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Senate Democrats block Republicans' policing reform bill

Senate Democratic leader Charles Schumer said the Republican police reform legislation was "irrevocably flawed." File Photo by Kevin Dietsch/UPI | <a href="/News_Photos/lp/c7e86e4f0efc3476f2c4273a996547e4/" target="_blank">License Photo</a>
Senate Democratic leader Charles Schumer said the Republican police reform legislation was "irrevocably flawed." File Photo by Kevin Dietsch/UPI | License Photo

June 24 (UPI) -- Senate Democrats on Wednesday blocked the advancement of Republican legislation to reform policing in the United States, saying it doesn't go far enough.

The chamber voted 55-45 in a procedural vote to open debate on the legislation. It needed 60 votes to advance.

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Senate Democratic leader Chuck Schumer described the Republican bill as "irrevocably flawed" and likely couldn't be fixed in debate.

"I want to ask the American people, I want to ask Republican senators, who is a better guardian of the civil rights of African Americans when it comes to police reform, the NAACP or [Senate Republican leader] Mitch McConnell?" the senator from New York said.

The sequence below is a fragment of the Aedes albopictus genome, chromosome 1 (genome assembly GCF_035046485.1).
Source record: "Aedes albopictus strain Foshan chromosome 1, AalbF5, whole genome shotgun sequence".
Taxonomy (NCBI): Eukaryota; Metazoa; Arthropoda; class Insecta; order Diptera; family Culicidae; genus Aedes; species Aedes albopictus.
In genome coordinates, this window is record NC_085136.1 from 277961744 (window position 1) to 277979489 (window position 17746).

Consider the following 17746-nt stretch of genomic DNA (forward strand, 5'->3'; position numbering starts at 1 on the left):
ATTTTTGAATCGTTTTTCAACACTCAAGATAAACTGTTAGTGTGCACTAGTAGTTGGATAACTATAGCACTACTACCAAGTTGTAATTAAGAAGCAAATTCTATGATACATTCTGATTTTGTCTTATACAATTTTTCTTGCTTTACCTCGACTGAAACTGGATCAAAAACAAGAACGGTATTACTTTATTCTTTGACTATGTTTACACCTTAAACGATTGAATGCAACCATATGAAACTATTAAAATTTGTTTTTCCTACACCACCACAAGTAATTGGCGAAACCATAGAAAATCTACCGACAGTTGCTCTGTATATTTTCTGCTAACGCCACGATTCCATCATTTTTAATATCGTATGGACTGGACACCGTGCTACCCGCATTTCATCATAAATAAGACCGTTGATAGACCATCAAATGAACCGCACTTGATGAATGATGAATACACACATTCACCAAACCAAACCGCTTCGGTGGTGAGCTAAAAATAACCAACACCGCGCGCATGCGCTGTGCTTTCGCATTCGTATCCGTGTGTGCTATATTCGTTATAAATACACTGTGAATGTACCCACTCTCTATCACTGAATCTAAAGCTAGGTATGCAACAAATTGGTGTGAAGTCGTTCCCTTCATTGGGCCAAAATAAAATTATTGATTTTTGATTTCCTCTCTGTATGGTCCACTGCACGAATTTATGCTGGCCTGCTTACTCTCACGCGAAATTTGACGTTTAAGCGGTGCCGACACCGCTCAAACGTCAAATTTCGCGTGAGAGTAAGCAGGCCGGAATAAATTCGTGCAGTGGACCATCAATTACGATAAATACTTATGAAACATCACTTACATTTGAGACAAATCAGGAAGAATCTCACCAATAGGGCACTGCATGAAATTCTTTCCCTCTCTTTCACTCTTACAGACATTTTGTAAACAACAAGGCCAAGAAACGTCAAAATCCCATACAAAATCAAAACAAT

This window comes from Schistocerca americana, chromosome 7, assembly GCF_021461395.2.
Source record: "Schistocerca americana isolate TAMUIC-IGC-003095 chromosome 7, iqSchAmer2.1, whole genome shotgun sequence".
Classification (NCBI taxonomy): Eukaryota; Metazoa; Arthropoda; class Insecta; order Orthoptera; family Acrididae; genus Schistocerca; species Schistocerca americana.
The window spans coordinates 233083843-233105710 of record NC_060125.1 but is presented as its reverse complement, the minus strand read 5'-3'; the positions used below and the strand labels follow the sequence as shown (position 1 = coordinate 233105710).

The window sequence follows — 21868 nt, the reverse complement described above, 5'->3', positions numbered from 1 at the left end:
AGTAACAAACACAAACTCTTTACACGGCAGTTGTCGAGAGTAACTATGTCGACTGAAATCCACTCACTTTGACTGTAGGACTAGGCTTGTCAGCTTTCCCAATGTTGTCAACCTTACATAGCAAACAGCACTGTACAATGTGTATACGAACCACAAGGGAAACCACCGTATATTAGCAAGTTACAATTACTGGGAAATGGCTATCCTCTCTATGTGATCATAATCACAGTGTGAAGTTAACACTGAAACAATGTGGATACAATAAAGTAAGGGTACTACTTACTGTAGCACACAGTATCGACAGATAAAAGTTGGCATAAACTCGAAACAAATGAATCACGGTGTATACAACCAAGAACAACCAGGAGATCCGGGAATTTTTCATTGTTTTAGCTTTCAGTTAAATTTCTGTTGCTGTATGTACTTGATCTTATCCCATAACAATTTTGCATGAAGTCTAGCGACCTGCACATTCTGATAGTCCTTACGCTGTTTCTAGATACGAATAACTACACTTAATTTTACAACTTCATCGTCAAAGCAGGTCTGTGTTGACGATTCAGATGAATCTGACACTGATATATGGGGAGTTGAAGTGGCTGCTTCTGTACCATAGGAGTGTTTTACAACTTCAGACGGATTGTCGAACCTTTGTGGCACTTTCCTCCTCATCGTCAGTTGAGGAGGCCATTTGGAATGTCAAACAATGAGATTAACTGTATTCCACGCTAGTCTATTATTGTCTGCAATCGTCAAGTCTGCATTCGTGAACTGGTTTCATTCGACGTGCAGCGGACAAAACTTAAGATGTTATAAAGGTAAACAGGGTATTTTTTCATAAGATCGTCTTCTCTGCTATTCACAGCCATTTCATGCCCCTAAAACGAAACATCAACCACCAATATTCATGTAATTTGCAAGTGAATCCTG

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"So don't get on your sanctimonious horse, leader McConnell. You have none of the civil rights community behind you."

Senate Republicans unveiled their proposal earlier this month as an alternative to one by House Democrats. The legislation came amid weeks of anti-racism and police brutality protests in response to the police-involved killing of George Floyd in Minneapolis.

The Democratic legislation fully bans chokeholds and no-knock warrants, while the Republican bill makes some exceptions for both. The Democratic proposal also weakens "qualified immunity," which protects police from lawsuits.

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Sen. Tim Scott, R-S.C., a sponsor of the Republican legislation, said that by blocking the bill Wednesday, Democrats will force Americans "to wait even longer for overdue police reform."

"We'll move on. People will forget about it. And you know what's going to happen? Something bad. And we'll be right back here talking about what should have been done ... We could do something right now."

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Demonstrators hold a sign in Los Angeles on June 14 for Breonna Taylor, a black woman who was shot by police in her home while she was sleeping. Photo by Jim Ruymen/UPI | License Photo

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